Skip to main content

Relias Media has upgraded our site!

Please bear with us as we work through some issues in order to provide you with a better experience.

Thank you for your patience.

All Access Subscription

Get unlimited access to our full publication and article library.

Get Access Now

Interested in Group Sales? Learn more

April 1, 2015

View Archives Issues

  • Do Corticosteroids Play a Role in the Treatment of Community-acquired Pneumonia?

    Despite antibiotic therapy and hospital-based care, severe community-acquired pneumonia still carries a high risk for morbidity and mortality.

  • Intravenous Fluids in Patients With Acute Heart Failure

    Volume overload is a hallmark of acute heart failure (AHF). In hospitalized patients, intravenous loop diuretics are the most commonly used treatment for decongestion and symptom relief. Intravenous (IV) fluids are routinely administered to hospitalized patients, although their use in patients with AHF seems counterintuitive. No previous study has evaluated the frequency and effects of IV fluid administration among patients hospitalized for AHF.

  • Surgical Management of Infective Endocarditis

    Although guidelines outline specific indications for surgery in infective endocarditis (IE), applying these recommendations in the clinical area is challenging. In order to understand these challenges, the International Collaboration on Endocarditis (ICE) conducted a prospective study to evaluate the factors that influence the decision with regard to surgical intervention in IE.

  • Bridging During Anticoagulation Interruptions Is Associated with Worse Outcomes

    Despite the routine nature of discontinuing atrial fibrillation (AF) patients’ long-term oral anticoagulation (OAC) for procedures and “bridging” them with another agent, there is remarkably little data on the safety and benefit of this practice. Guidelines detailing when and how to initiate bridging therapy have been published, but data supporting why we should bridge at all are limited.1 To help fill this void, Steinberg and colleagues used a national, community-based registry of outpatients with AF (ORBIT-AF) to examine current practices around periprocedural OAC management and associated outcomes. Outcomes evaluated included rates of major bleeding, as well as myocardial infarction, stroke or systemic embolism, cause-specific hospitalization, and death within 30 days.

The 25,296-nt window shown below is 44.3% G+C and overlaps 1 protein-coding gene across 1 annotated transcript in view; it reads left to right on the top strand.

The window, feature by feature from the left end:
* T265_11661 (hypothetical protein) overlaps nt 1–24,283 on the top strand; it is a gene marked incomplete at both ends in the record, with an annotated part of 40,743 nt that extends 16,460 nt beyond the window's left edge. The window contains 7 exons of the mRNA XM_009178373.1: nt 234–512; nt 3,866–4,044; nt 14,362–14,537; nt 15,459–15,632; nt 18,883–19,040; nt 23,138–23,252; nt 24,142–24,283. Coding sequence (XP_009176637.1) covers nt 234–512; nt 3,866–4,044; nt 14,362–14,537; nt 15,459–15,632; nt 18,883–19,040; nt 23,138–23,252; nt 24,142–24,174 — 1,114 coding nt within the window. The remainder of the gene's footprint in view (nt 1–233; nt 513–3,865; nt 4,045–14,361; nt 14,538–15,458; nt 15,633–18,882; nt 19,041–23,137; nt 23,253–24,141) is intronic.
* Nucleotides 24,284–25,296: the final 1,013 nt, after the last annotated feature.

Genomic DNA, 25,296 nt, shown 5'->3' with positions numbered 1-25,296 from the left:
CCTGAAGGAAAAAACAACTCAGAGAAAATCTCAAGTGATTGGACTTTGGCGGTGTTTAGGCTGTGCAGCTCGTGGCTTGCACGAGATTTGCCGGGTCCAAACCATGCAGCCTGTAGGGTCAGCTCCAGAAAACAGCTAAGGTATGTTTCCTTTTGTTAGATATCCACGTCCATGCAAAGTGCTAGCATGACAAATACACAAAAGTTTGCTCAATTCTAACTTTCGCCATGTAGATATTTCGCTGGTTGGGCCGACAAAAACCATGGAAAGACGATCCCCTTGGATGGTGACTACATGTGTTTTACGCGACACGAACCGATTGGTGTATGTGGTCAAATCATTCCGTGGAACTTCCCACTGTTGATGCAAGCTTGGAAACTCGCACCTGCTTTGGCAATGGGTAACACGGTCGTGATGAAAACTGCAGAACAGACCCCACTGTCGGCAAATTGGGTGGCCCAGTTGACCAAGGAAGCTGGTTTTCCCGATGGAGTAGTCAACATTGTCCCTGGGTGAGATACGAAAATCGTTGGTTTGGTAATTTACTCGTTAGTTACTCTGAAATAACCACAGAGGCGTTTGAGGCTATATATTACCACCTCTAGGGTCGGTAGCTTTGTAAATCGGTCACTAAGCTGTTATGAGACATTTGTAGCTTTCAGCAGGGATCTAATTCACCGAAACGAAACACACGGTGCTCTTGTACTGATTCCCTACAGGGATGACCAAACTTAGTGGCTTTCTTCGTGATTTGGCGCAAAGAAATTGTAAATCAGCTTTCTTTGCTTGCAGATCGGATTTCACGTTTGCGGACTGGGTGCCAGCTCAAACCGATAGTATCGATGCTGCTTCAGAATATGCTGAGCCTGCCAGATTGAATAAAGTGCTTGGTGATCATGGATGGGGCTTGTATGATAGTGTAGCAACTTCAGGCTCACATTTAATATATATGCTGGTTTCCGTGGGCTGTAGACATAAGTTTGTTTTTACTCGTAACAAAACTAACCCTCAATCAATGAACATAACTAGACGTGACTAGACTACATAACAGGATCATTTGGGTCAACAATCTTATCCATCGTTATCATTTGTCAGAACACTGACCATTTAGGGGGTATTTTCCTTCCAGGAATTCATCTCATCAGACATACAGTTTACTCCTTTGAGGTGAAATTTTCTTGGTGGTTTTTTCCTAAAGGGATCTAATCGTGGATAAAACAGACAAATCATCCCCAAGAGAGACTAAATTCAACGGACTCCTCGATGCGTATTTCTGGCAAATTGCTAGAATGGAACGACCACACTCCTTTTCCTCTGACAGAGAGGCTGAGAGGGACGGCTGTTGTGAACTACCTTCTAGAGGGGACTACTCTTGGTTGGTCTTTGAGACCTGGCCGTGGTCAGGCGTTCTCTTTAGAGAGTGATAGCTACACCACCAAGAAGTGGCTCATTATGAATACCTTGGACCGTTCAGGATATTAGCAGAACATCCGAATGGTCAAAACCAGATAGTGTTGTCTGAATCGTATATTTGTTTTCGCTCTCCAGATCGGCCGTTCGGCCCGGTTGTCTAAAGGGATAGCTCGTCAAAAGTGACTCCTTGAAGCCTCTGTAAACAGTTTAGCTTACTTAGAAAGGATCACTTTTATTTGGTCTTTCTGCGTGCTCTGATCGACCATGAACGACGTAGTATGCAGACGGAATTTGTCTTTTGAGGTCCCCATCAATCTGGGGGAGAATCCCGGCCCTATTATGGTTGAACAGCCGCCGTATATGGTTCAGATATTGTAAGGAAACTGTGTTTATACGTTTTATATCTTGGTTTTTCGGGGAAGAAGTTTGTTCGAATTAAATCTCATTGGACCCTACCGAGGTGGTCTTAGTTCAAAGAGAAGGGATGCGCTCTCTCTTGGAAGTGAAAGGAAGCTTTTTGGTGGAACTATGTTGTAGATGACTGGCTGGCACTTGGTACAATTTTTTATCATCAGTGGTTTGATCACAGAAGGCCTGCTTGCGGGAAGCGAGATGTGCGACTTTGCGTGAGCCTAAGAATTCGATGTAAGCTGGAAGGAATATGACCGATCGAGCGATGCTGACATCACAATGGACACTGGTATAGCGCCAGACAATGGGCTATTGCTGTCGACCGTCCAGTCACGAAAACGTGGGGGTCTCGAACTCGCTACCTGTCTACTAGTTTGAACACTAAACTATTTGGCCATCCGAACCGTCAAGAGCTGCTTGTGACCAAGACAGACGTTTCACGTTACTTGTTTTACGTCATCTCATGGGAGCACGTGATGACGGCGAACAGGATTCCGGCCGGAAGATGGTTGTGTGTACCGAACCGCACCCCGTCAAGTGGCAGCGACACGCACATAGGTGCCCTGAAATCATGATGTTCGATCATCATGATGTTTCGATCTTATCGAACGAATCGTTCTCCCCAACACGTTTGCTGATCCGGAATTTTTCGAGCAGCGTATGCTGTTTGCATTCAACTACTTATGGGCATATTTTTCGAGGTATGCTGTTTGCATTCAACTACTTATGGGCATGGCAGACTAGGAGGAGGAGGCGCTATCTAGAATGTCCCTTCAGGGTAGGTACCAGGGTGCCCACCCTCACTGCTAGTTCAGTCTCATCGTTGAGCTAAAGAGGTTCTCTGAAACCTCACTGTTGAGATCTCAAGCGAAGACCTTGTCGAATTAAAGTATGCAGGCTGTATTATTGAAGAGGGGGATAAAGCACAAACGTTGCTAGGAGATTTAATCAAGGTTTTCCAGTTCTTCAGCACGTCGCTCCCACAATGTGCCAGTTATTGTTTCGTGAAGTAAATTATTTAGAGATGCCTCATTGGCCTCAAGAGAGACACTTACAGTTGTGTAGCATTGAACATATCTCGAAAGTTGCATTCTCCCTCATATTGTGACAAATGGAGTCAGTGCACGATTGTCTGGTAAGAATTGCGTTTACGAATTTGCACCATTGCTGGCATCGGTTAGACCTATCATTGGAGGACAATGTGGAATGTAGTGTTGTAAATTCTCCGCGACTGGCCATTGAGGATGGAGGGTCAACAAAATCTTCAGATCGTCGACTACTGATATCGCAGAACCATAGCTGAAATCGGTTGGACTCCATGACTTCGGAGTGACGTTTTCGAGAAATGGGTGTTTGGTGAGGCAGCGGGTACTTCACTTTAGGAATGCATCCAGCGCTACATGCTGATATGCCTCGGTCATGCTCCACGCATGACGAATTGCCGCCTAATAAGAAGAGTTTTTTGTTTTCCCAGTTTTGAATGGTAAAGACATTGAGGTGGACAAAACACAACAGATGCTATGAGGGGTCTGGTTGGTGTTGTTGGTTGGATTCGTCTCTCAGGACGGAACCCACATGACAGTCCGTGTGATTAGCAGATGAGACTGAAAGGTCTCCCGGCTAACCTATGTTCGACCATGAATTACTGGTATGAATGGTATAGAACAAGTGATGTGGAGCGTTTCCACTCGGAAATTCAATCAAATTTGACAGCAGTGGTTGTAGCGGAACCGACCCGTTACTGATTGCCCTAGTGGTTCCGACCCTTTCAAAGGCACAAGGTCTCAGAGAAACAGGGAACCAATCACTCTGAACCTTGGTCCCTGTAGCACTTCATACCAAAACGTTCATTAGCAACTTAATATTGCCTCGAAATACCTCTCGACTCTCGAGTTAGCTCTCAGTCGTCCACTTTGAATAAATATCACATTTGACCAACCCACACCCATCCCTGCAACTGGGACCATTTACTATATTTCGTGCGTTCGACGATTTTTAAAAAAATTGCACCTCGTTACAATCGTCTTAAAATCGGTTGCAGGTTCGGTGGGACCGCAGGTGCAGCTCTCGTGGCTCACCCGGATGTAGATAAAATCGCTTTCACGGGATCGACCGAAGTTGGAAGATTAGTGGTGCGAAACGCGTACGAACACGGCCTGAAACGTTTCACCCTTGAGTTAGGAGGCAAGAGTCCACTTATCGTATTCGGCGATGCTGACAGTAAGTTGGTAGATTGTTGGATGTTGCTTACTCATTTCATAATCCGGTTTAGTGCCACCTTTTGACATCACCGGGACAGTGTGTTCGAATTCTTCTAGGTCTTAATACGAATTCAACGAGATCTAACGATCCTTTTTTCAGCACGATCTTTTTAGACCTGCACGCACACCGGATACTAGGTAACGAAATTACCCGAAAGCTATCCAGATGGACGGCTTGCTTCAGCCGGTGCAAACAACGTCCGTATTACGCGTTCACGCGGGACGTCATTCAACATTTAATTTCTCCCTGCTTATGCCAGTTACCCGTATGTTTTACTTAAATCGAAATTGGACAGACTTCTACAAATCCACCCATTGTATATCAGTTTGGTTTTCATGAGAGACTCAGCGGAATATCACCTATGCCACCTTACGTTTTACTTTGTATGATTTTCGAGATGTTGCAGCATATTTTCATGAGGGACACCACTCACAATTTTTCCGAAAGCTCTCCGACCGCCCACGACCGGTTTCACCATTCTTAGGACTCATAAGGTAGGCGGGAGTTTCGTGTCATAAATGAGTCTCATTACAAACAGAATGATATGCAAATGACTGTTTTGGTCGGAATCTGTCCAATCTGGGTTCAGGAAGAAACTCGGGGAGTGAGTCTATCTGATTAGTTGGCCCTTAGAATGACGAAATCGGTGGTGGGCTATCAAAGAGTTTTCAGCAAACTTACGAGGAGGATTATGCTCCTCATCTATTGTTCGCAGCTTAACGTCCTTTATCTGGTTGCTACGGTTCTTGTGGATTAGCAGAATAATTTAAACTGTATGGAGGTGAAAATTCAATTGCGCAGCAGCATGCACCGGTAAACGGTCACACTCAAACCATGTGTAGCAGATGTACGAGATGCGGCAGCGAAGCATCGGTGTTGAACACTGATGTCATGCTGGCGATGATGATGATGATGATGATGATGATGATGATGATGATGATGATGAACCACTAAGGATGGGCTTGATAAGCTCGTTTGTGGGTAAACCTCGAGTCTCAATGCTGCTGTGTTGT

• Influenza, 2014-2015 — Something Old, Something New

    As of early January, influenza activity had reached epidemic proportions in large parts of the United States, with many of those being affected despite prior vaccination.1 The occurrence of infection in vaccinated individuals is not unexpected since influenza vaccine efficacy is usually only approximately 60%. There is, however, an additional problem during this influenza season because of an unanticipated mismatch between the components of the 2014-2015 vaccine, which are identical to the 2013-2014 vaccine composition, and the dominating circulating virus type. Thus, current trivalent influenza vaccines contain hemagglutinin (HA) derived from an A/California/7/2009 (H1N1)-like virus, an A/Texas/50/2012 (H3N2)-like virus, and a B/Massachusetts/2/2012-like (Yamagata lineage) virus. Quadrivalent influenza vaccines contain these antigens as well as a B/Brisbane/60/2008-like (Victoria lineage) virus.